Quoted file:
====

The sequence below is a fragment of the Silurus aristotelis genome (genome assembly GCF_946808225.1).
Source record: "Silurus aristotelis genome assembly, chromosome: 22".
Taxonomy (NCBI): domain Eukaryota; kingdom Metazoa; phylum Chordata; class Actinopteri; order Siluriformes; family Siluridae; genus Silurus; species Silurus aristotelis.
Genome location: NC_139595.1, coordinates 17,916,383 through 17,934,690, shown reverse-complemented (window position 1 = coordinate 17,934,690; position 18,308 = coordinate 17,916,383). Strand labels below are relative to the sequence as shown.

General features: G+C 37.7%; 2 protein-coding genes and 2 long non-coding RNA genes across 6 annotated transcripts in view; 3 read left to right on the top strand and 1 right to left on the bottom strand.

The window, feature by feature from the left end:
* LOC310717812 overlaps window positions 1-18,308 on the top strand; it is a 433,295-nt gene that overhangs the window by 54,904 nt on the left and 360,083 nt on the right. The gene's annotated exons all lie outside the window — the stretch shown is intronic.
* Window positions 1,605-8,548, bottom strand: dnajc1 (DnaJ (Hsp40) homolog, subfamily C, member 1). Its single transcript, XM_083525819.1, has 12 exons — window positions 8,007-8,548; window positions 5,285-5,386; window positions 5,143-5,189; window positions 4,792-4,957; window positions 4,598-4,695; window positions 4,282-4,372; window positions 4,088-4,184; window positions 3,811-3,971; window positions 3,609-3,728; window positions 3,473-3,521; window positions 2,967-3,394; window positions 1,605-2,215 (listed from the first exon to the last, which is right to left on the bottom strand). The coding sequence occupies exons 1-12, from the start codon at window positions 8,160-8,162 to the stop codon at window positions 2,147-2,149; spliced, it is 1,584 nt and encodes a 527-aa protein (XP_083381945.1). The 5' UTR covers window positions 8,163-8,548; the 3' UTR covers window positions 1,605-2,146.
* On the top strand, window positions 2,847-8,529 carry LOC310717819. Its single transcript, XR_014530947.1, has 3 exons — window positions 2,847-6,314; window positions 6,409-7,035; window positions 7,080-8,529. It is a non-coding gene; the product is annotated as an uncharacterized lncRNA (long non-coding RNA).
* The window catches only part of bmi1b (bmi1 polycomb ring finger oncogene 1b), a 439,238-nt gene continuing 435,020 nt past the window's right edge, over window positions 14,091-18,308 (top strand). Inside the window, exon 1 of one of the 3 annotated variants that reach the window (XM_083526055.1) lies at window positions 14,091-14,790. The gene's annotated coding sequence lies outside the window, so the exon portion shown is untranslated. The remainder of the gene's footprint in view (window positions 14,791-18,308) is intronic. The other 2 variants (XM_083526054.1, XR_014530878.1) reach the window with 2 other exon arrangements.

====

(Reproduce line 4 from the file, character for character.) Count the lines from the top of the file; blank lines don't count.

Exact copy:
Genome location: NC_139595.1, coordinates 17,916,383 through 17,934,690, shown reverse-complemented (window position 1 = coordinate 17,934,690; position 18,308 = coordinate 17,916,383). Strand labels below are relative to the sequence as shown.